William Shakespeare

(26 April 1564 - 23 April 1616 / Warwickshire)

William Shakespeare Quotes

  • ''He is deformèd, crooked, old, and sere,
    Ill-faced, worse bodied, shapeless every where;
    Vicious, ungentle, foolish, blunt, unkind,
    Stigmatical in making, worse in mind.''
    William Shakespeare (1564-1616), British dramatist, poet. Adriana, in The Comedy of Errors, act 4, sc. 2, l. 19-22. On her husband, who, she thinks, has been wooing her sister Luciana; "stigmatical" means deformed.
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  • ''I found you as a morsel, cold upon
    Dead Caesar's trencher.''
    William Shakespeare (1564-1616), British dramatist, poet. Antony, in Antony and Cleopatra, act 3, sc. 13, l. 116-17. Referring to Cleopatra's past affair with Julius Caesar.
  • ''Freeze, freeze, thou bitter sky,
    Thou dost not bite so nigh
    As benefits forgot:
    Though thou the waters warp,
    Thy sting is not so sharp
    As friend remembered not.''
    William Shakespeare (1564-1616), British poet. As You Like It (II, vii). Sung a follower of the banished rightful Duke Senior. The Unabridged William Shakespeare, William George Clark and William Aldis Wright, eds. (1989) Running Press.
  • ''In a false quarrel there is no true valor.''
    William Shakespeare (1564-1616), British dramatist, poet. Benedick, in Much Ado About Nothing, act 5, sc. 1, l. 120. To Don Pedro and Claudio, and their mockery of old Leonato's quarrel with them.
  • ''I have been up this hour, awake all night.''
    William Shakespeare (1564-1616), British dramatist, poet. Brutus, in Julius Caesar, act 2, sc. 1, l. 88. Greeting Cassius and the conspirators against Caesar.
  • ''O! let me clip ye
    In arms as sound as when I wooed, in heart
    As merry as when our nuptial day was done
    And tapers burnt to bedward!''
    William Shakespeare (1564-1616), British dramatist, poet. Caius Marcius, later Coriolanus, in Coriolanus, act 1, sc. 6, l. 29-32. Joining with his general, Cominius, in the fight against Corioli, he makes war sound like love.
  • ''He'll go along o'er the wide world with me.''
    William Shakespeare (1564-1616), British dramatist, poet. Celia, in As You Like It, act 1, sc. 3, l. 132. Speaking of the clown Touchstone.
  • ''The climate's delicate, the air most sweet,
    Fertile the isle, the temple much surpassing
    The common praise it bears.''
    William Shakespeare (1564-1616), British dramatist, poet. Cleomines, in The Winter's Tale, act 3, sc. 1, l. 1-3. Describing their visit to the oracle at Delphos.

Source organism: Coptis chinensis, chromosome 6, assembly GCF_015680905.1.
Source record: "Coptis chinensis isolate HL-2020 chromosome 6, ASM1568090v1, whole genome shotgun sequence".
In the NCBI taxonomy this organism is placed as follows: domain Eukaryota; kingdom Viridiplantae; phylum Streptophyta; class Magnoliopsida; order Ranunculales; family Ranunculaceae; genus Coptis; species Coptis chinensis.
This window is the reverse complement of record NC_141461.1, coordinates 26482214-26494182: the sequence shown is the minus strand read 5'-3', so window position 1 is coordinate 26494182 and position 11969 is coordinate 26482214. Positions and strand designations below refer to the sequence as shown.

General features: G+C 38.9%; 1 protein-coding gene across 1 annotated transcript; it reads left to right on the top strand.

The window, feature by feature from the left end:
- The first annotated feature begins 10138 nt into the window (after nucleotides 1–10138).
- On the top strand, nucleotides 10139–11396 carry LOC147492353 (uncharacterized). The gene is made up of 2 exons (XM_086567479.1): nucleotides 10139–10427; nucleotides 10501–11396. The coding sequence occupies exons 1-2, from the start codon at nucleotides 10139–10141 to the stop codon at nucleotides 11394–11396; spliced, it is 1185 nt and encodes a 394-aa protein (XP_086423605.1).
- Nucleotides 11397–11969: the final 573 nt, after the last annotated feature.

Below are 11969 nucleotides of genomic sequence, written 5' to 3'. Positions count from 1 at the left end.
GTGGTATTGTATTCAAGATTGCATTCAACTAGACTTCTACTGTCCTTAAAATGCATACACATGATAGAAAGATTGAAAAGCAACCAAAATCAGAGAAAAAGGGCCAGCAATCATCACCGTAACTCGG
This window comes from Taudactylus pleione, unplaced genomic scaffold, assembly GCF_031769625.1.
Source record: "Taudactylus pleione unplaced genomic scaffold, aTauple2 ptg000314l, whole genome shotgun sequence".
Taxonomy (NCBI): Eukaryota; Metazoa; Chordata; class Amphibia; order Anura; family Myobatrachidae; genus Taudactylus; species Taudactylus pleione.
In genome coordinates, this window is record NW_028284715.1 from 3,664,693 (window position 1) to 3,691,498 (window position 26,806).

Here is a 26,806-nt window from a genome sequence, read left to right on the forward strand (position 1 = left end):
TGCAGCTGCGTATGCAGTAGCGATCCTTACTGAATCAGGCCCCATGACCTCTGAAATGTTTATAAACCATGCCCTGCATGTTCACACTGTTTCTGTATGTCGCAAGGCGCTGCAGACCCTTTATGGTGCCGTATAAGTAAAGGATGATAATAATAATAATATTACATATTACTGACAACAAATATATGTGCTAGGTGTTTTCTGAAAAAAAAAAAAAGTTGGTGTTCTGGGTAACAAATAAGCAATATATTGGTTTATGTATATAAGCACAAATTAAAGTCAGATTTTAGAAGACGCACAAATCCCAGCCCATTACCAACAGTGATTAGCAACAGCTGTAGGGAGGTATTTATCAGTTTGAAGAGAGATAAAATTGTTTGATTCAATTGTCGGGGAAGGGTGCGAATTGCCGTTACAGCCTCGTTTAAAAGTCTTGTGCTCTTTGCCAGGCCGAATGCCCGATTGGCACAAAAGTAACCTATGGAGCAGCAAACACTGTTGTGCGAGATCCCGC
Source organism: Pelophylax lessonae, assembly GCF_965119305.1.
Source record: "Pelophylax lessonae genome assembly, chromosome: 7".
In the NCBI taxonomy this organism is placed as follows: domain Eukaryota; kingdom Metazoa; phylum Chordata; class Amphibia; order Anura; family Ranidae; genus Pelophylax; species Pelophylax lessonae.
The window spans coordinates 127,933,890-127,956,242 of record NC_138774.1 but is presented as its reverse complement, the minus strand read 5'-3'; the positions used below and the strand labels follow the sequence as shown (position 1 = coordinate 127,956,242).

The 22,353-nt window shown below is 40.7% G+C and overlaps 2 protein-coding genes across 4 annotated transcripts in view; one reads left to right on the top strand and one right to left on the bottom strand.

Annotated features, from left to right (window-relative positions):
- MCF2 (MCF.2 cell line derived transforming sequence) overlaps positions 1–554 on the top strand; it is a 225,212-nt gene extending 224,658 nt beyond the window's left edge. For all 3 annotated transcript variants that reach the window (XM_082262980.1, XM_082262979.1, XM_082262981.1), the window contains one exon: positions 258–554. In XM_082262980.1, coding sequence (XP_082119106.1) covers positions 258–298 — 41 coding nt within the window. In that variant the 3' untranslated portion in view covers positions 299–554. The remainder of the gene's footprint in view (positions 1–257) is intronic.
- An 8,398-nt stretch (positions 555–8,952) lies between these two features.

• '''Tis best to give him way, he leads himself.''
    William Shakespeare (1564-1616), British dramatist, poet. Cornwall, in King Lear, act 2, sc. 4, l. 298. "Leads himself" means goes where his will leads him.
  • ''From the crown of his head to the sole of his foot, he is all mirth.''
    William Shakespeare (1564-1616), British dramatist, poet. Don Pedro, in Much Ado About Nothing, act 3, sc. 2, l. 8-10. Describing Benedick.

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Best Poem of William Shakespeare

All The World's A Stage

All the world's a stage,
And all the men and women merely players;
They have their exits and their entrances,
And one man in his time plays many parts,
His acts being seven ages. At first, the infant,
Mewling and puking in the nurse's arms.
Then the whining schoolboy, with his satchel
And shining morning face, creeping like snail
Unwillingly to school. And then the lover,
Sighing like furnace, with a woeful ballad
Made to his mistress' eyebrow. Then a soldier,
Full of strange oaths and bearded like the pard,
Jealous in honor, sudden and quick in ...

Read the full of All The World's A Stage

Sonnet Lxvi

Tired with all these, for restful death I cry,
As, to behold desert a beggar born,
And needy nothing trimm'd in jollity,
And purest faith unhappily forsworn,
And guilded honour shamefully misplaced,
And maiden virtue rudely strumpeted,
And right perfection wrongfully disgraced,
And strength by limping sway disabled,
And art made tongue-tied by authority,

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